Passing fancies aside, 49ers-Seahawks football is as subtle as the proverbial punch in the mouth. (Michael Zagaris/Getty Images)
RENTON, Wash. -- It is the NFL's most compelling current rivalry, led by two coaches whose personal and professional beefs with each other go back to the days when the Pac-12 was the Pac-10. Seattle Seahawks head coach Pete Carroll and San Francisco 49ers head coach Jim Harbaugh couldn't be more different personally, but they prefer very similar brands of football. The hyperactive Carroll, who never met a press conference he didn't like, and the usually tight-lipped Harbaugh, each subscribe to the same basic tenets: If you lead with a great defense and strong running game, and mix in an increasingly explosive passing game while minimizing mistakes, you will be tough to beat.
"Running the football and playing good defense and flying around on special teams is really good football," Carroll told me on Wednesday when I asked about those similarities. "I think that’s the formula that we came here with and what we believed in. We like throwing the ball too, but we really want to run the football -- at USC, that’s what we were trying to get done. It’s no different here. I think that anybody that has coached long enough or has that thought in the back of their minds, they are going to go for it. [The 49ers] certainly have the same feeling. They like to mix it up, and they’ve come up with a fantastic passing game with their quarterback. They’ve really shown that they have expanded that. So, I do think that are some similarities in their overall formula.”
GALLERY: Seahawks-49ers is becoming one of the best rivalries in the NFL
Both the Seahawks and 49ers mirror the personalities of their coaches -- the Seahawks tend to gab a bit more and the 49ers prefer to fly under the radar -- but one of the many reasons this NFC West battle is so attractive is that these two teams, much like the Pittsburgh Steelers and Baltimore Ravens of recent years, see the game through the same prism ... and would like very much to beat each other over the head with it.
Both will get the chance to do so again this Sunday night, in front of over 70,000 rabid Seahawks fans at Seattle's CenturyLink field, and a national television audience to boot. They split their series last season -- the 49ers took the Week 7 matchup, 13-6, at Candlestick Park, and the Seahawks responded in Week 16 on their home turf with a 42-13 beatdown. Now, with both teams at 1-0 after satisfying wins over NFC opponents (the 49ers over Green Bay; the Seahawks over Carolina), everyone's ready to rumble again.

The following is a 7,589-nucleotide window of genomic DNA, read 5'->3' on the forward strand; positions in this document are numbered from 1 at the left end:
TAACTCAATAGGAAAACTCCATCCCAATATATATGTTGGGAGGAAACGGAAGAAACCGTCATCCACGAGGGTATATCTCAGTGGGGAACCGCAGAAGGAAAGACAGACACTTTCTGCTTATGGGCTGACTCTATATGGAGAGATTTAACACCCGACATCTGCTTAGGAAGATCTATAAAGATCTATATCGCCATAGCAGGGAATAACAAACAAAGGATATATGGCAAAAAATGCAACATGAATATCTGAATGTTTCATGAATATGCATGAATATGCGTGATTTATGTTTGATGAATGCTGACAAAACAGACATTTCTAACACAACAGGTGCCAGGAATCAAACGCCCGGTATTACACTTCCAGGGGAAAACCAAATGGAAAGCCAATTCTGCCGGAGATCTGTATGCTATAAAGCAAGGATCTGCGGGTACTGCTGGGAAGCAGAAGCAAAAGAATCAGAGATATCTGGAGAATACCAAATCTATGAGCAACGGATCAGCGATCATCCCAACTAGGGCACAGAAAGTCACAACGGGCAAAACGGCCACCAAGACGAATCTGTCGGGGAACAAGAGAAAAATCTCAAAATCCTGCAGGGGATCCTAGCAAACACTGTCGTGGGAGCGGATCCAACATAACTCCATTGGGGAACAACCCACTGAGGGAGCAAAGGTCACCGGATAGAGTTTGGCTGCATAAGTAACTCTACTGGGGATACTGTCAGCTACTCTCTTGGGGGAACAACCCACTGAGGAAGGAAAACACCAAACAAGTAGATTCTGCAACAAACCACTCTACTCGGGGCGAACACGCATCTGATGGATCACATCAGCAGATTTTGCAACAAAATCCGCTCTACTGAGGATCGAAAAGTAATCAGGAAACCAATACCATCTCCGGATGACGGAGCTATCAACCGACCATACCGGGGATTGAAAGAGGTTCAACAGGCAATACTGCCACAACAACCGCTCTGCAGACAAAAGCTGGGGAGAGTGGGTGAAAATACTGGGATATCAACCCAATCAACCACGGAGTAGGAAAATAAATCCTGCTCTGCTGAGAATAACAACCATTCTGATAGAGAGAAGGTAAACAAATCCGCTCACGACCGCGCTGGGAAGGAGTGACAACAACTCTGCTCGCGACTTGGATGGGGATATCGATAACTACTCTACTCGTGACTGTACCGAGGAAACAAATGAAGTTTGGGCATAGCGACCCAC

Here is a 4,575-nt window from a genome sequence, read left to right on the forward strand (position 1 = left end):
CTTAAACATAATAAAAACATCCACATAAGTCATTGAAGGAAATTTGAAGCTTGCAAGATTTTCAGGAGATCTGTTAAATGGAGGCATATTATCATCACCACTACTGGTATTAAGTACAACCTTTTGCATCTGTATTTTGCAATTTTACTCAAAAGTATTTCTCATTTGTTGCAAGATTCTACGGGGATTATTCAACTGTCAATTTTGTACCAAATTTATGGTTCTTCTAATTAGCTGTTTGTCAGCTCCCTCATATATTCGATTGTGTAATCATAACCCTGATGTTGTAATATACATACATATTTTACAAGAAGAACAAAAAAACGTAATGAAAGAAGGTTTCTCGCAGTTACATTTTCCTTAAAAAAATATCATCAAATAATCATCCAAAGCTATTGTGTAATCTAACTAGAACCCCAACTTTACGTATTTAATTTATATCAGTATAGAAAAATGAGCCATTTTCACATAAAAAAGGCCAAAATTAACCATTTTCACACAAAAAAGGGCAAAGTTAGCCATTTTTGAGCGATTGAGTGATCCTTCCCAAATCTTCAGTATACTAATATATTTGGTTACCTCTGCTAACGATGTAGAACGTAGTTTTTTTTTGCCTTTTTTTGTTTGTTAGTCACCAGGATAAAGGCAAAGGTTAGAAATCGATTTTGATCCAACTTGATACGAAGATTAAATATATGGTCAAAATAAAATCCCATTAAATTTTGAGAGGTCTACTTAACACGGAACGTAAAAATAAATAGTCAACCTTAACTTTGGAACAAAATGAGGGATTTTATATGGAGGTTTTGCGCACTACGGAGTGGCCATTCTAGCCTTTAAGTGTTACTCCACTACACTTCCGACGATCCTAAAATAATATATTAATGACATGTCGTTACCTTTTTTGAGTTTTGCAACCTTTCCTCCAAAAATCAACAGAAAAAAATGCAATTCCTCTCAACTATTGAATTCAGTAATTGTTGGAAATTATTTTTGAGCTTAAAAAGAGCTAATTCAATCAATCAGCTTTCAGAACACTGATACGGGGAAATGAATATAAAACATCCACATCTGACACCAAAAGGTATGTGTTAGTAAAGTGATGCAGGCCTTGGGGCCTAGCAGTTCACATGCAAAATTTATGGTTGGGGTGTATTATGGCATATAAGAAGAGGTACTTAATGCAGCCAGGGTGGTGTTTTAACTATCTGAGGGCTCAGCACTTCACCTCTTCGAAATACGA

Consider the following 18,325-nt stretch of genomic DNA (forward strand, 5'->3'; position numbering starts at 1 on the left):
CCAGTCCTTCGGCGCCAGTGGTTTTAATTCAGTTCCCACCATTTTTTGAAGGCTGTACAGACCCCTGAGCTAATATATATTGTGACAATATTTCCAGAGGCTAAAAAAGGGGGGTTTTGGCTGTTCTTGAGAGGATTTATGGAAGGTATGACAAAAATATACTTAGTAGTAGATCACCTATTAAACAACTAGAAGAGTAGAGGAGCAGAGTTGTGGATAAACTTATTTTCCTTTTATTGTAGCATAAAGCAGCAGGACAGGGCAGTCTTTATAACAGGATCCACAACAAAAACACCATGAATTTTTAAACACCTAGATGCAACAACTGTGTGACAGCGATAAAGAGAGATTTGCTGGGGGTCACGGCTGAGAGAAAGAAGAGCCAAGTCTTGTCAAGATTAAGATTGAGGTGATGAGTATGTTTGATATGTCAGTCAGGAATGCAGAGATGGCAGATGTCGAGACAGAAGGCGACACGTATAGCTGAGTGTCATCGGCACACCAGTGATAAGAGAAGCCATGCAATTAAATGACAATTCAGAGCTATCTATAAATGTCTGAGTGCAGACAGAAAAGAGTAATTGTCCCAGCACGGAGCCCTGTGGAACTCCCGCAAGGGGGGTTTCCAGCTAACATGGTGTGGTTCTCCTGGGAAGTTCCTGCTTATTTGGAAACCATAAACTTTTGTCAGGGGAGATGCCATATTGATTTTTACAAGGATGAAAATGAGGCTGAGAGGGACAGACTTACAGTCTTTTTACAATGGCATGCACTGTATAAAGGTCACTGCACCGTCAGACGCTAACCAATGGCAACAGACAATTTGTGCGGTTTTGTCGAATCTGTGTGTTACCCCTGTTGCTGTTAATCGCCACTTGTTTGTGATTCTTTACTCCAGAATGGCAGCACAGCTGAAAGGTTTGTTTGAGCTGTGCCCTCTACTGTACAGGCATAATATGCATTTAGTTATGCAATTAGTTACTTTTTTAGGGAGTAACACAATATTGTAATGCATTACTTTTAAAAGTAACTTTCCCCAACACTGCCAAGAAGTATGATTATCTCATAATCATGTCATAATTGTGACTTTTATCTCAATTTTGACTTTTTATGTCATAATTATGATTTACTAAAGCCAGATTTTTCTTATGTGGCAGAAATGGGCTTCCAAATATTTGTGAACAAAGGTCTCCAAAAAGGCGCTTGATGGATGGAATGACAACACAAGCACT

Carroll's key challenge this time around will be to stop San Francisco quarterback Colin Kaepernick, who riddled the Packers for 412 passing yards and three touchdowns last Sunday. Just when everybody expected the second-year starter to be limited to a run-and-throw ideology, he split the Packers right up the middle by staying in the pocket and showing an arm as good as any in the league.
Carroll won't be fooled -- he's seen what Kaepernick can do to defenses in all sorts of ways, and he'll have his team as ready as it can be for a player who seems to get more dangerous every time he hits the field.
“I think they are more in tune with his talents and they trust him more," Carroll said of the 49ers' plan of action with Kaepernick. "They threw the ball down the field a ton in that game and hit a bunch of plays. You can tell that they are not dinking the ball around or worrying about him. They are giving him the chance to make things happen, and he did.”
Carroll has his own talented young quarterback in Russell Wilson, but the emphasis around the NFL seems to be shifting more to Kaepernick's orbit these days, and for good reason.
“He's as well-equipped as you can get, just like Cam Newton," Carroll said. "He’s big, strong, fast, terrific arm, great mobility, courage, willingness to run, all of those things. They give you every factor that the quarterback position could give you, and then when you have an offense that highlights what the guy can really do like these guys do, it makes it really difficult. He’s about as fast as a quarterback can get, and he can throw it about as hard and as far as you need to, and they have good style to their system. So they make it as difficult as it can be.”